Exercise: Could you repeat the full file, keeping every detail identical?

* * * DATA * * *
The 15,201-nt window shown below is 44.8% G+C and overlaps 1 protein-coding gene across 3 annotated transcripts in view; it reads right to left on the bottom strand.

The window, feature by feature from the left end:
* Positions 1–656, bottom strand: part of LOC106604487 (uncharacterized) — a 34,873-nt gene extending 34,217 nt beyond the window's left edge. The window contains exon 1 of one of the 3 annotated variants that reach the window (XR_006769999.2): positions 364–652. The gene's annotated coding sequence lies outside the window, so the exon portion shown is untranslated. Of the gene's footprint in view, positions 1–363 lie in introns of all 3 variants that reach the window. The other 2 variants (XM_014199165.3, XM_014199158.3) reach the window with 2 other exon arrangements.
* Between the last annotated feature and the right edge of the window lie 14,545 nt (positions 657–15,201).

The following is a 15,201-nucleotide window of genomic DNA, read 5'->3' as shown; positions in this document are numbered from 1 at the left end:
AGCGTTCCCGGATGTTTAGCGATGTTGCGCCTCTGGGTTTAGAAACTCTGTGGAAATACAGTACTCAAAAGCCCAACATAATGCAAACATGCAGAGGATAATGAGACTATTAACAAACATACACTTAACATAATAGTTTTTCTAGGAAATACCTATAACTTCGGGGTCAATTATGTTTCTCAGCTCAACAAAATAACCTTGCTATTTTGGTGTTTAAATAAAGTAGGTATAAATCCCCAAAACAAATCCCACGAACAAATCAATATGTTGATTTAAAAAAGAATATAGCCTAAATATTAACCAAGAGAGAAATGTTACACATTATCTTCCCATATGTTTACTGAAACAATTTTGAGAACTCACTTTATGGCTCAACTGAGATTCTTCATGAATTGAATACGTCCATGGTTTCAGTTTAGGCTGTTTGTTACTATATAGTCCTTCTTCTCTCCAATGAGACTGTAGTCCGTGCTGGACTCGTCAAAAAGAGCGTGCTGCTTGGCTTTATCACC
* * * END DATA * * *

The 15,201-nt window shown below is 44.8% G+C and overlaps 1 protein-coding gene across 3 annotated transcripts in view; it reads right to left on the bottom strand.

The window, feature by feature from the left end:
* Positions 1–656, bottom strand: part of LOC106604487 (uncharacterized) — a 34,873-nt gene extending 34,217 nt beyond the window's left edge. The window contains exon 1 of one of the 3 annotated variants that reach the window (XR_006769999.2): positions 364–652. The gene's annotated coding sequence lies outside the window, so the exon portion shown is untranslated. Of the gene's footprint in view, positions 1–363 lie in introns of all 3 variants that reach the window. The other 2 variants (XM_014199165.3, XM_014199158.3) reach the window with 2 other exon arrangements.
* Between the last annotated feature and the right edge of the window lie 14,545 nt (positions 657–15,201).

The following is a 15,201-nucleotide window of genomic DNA, read 5'->3' as shown; positions in this document are numbered from 1 at the left end:
AGCGTTCCCGGATGTTTAGCGATGTTGCGCCTCTGGGTTTAGAAACTCTGTGGAAATACAGTACTCAAAAGCCCAACATAATGCAAACATGCAGAGGATAATGAGACTATTAACAAACATACACTTAACATAATAGTTTTTCTAGGAAATACCTATAACTTCGGGGTCAATTATGTTTCTCAGCTCAACAAAATAACCTTGCTATTTTGGTGTTTAAATAAAGTAGGTATAAATCCCCAAAACAAATCCCACGAACAAATCAATATGTTGATTTAAAAAAGAATATAGCCTAAATATTAACCAAGAGAGAAATGTTACACATTATCTTCCCATATGTTTACTGAAACAATTTTGAGAACTCACTTTATGGCTCAACTGAGATTCTTCATGAATTGAATACGTCCATGGTTTCAGTTTAGGCTGTTTGTTACTATATAGTCCTTCTTCTCTCCAATGAGACTGTAGTCCGTGCTGGACTCGTCAAAAAGAGCGTGCTGCTTGGCTTTATCACC